Ya-chu Kang (Taipei, Taiwan) is an interdisciplinary artist whose practice focuses on the relationship between humans, nature, and their intersection with social issues. Her ongoing textile cultural history research highlights the rich connection between craft and physical labor and its junction with trade and social structures. Projects often question how contemporary circumstances influence our understanding of tradition, affect economies and impact natural environments. Travel and residency experience implicitly shape her perception, and exhibition themes often reflect site-specific concerns of materials, processes, education, and community-based collaborations.
Kang is a recipient of the 2007 Freeman Fellowship Program of Vermont Studio Center, the 2008 Asian Cultural Council Fellowship Program, the 2014 Lung Yingtai Cultural Foundation Fellowship Program, and numerous AIR Fellowships for her cultural research. Since 2006 she has exhibited works locally in Taiwan and internationally in Japan, Europe, North America, and South Asia. Kang has researched textile culture in Japan, Peru, Thailand, and India with her publications, including Textile Map Volumes 1, 2, and 3.
Kang Ya-Chu Website
Dirt Carpet #9 - Taitung, 2020, Mountain dirt
The concept of this installation originated from the Taitung city's location, which is surrounded by mountains and faces the sea where one can see the first sunrise from the Pacific Ocean. It is a stunning natural landscape, a traditional settlement of aboriginal cultures, and a rich natural resource that has attracted land development company interest. The ongoing construction process has caused ecological concerns and controversy, indirectly destroying the beaches and marine environment.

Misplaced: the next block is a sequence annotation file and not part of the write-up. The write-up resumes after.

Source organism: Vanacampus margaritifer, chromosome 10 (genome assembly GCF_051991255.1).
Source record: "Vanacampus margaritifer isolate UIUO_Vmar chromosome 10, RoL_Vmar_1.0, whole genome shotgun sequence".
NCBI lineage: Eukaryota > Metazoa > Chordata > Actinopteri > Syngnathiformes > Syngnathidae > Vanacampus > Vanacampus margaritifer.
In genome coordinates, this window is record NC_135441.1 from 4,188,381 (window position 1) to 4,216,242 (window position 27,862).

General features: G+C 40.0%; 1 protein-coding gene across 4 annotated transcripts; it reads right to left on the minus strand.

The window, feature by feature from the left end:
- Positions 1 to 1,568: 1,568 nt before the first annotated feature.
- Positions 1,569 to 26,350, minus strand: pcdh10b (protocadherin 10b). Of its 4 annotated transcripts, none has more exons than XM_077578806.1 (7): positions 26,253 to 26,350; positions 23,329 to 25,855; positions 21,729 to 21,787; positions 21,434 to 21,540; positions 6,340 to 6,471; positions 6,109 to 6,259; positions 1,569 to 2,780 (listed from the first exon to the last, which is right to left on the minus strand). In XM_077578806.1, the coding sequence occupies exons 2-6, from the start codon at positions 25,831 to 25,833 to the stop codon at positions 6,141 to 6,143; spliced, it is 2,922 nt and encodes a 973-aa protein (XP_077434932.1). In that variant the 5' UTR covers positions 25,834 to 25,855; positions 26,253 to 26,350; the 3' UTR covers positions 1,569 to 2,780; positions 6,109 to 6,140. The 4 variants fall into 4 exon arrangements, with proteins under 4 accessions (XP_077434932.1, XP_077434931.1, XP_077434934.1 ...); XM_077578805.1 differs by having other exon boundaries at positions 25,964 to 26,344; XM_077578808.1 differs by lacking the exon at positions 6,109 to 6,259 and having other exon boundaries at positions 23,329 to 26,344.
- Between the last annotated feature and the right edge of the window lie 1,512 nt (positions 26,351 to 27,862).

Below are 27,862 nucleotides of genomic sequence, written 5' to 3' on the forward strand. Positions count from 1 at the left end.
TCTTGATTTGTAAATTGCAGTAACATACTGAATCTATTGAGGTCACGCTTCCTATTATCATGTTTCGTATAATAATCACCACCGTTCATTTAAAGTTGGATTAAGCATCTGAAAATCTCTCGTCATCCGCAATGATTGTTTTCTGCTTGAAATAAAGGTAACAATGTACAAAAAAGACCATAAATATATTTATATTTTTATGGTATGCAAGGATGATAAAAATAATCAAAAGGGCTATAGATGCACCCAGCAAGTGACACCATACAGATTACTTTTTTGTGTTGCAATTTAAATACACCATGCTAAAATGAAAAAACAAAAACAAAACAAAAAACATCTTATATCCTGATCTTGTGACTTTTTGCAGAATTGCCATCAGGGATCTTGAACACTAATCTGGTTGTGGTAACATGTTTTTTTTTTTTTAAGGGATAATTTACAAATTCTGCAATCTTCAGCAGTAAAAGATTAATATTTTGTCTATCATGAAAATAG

Dirt Carpet #9 is dirt and crushed stones shaped into repeating and symmetrical patterns. The sun and rays of light in the center mimic the warp yarns of the backstrap weaving loom. This type of loom uses two beams to hold the warp yarns, which attach to a strap passing across the weaver's back and are fixed at the waist. This weaving method is popular among many indigenous cultures in various countries.
Patterns include daylilies, sugar apples, bonito fish, pottery spinning wheels, and agricultural artifacts unearthed from the prehistoric ruins, in addition to construction-related images. The installation incorporates unpredictable external forces as time passes, how life responds to action, and intervention changes patterns. Location: Taitung Art Museum, Taitung, Taiwan.
This series has been presented in Taiwan, Thailand, Turkey, Portugal, UK, and Hong Kong. It utilizes the shift of patterns and materials to tell a story and provide a new physical experience for audiences.